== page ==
The aquarelles still cannot be said to topple Mulvey’s categories just like that. Rather, they point out something inherently unstable about these categories. The stranded male figures can no longer be described according to established standards. As if to underline this, the figure in Ophelia – Curse of the Devil gradually shifts to something resembling a woman’s face. The series of images can in this way be said to confirm Sigmund Freud’s statement that: “Pure masculinity and femininity remain theoretical constructions of uncertain content.”3 Behind the constructed dimensions affixed to gender there exists an underlying uncertainty with regards to the gender categories. The disrobed figures in Solhaugstrand’s aquarelles confront us with this uncertainty. The landscapes in the images form a narrative ambiguousness the observer can get lost in at their own whim, and the observer is invited to explore his or her own gaze when facing the exposed figures.

A number of artists have problematised conceptions of femininity in different ways in their works. One who has employed the effect of narrative ambiguousness is Marie Yates, who in 1983 exhibited her piece The Missing Woman. Here an unknown woman was depicted through fragments from different narratives. This made it possible for the audience to create their own image of the woman. Yates has stated that “whenever we look at an image we are its authors through the field of discourse and generally put images to use in providing narratives to our satisfaction.”4 Art historian Lisa Tickner adds that “In seeking to make sense of images, we also work to produce a coherent position for ourselves.”5 When faced with images we seek both to place the image and at the same time situate ourselves relative to the representation. Solhaugstrand’s aquarelles also work in accordance with this principle. Contrasting with the fixed stories of the romance novels she has been inspired by, the ambiguous landscapes of the images lie open to the observers’ own tales.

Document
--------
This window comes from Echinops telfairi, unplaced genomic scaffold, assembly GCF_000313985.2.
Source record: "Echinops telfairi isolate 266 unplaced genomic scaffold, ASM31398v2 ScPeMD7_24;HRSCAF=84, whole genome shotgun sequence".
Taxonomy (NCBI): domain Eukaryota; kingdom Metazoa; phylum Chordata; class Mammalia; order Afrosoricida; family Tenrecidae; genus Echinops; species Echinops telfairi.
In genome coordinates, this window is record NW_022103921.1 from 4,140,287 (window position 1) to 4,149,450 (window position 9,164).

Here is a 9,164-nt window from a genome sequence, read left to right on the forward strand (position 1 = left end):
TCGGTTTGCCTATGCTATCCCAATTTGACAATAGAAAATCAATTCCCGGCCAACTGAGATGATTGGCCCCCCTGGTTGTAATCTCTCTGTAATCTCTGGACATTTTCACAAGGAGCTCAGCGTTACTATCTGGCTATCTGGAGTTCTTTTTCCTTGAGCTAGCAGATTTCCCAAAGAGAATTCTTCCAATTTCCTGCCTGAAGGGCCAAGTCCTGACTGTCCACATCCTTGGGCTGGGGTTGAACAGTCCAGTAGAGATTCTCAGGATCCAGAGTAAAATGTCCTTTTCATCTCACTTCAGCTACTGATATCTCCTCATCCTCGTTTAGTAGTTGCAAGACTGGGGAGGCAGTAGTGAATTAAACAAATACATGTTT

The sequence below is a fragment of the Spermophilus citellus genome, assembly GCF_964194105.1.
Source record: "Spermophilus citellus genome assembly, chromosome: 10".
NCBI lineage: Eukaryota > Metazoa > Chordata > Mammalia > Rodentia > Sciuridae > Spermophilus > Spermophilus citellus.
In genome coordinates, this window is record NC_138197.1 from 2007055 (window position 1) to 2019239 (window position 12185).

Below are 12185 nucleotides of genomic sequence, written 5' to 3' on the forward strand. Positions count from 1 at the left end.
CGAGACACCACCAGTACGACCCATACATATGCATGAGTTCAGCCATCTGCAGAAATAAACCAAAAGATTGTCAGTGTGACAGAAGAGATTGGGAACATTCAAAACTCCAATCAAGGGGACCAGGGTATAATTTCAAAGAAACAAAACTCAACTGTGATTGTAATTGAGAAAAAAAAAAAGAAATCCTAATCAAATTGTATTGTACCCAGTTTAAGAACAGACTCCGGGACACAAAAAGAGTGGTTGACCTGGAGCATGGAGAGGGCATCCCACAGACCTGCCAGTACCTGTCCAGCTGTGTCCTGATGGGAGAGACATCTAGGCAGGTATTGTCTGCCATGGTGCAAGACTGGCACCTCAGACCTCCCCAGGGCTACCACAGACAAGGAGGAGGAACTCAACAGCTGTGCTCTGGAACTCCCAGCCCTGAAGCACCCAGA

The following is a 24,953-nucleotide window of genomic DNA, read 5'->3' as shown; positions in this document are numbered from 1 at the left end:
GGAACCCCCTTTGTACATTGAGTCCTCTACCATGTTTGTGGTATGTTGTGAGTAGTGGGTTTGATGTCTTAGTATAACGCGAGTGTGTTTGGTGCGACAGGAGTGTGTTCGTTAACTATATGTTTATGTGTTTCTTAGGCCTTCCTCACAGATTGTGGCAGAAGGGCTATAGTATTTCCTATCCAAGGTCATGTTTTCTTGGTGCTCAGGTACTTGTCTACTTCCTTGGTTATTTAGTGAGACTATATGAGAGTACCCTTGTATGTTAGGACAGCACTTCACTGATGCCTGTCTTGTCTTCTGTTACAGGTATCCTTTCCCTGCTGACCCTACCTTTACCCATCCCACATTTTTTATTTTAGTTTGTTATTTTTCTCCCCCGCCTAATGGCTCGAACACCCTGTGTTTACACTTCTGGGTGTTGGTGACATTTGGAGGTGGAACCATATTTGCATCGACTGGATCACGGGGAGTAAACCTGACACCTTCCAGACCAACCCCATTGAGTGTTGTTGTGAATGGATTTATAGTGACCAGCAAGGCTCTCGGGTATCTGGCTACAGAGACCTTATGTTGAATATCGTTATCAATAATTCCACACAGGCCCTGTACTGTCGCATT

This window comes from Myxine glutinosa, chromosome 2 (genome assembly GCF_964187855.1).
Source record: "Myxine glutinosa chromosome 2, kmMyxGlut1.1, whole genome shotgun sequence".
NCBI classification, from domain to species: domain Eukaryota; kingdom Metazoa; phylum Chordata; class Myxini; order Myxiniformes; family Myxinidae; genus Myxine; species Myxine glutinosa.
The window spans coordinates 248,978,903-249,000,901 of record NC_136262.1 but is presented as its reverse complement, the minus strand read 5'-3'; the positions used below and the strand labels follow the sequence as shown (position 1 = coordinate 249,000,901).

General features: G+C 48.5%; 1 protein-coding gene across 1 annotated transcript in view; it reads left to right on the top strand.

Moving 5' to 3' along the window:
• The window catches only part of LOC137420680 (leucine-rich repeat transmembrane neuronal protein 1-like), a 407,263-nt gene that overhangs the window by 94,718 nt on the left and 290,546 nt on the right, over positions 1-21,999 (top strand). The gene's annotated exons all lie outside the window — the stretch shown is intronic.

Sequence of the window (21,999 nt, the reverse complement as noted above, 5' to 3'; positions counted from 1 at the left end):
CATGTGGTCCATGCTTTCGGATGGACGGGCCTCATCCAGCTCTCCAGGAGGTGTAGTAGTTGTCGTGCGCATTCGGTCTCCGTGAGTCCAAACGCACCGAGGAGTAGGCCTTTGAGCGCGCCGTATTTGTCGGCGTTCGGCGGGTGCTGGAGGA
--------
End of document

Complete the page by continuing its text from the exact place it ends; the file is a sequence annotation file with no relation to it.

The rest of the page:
Instead of directing attention towards the female role, Solhaugstrand steers the focus towards the male figures in her aquarelles. In this lies a recognition of how one cannot claim to problematise the role of women without also examining the man. But who are they, these male figures in the aquarelles? In their toying with the animal world and flirtations with death they seem almost about to decompose. Still, the men do not surrender completely to decay. They also appear as indulging subjects. Beauty has been given a significant place in their suggested mortality. The perfection and harmony of beauty cannot be viewed as anything but a contrast to death’s decomposition and decay. “If any discussion of death involves masking the inevitability of human decomposition, it does so by having recourse to beauty”, writes Elisabeth Bronfen.6 Beauty then functions as solace and a means of ousting the fear of death. Furthermore, the juxtaposition of beauty and death in Solhaugstrand’s aquarelles cannot be viewed independent of the thematisation of pleasure and desire showcased in the images. Desire points both towards the beautiful and towards death understood as the final reconciliation, the reunion with the beloved and the cessation of gender in a state where the gaze does no longer exist.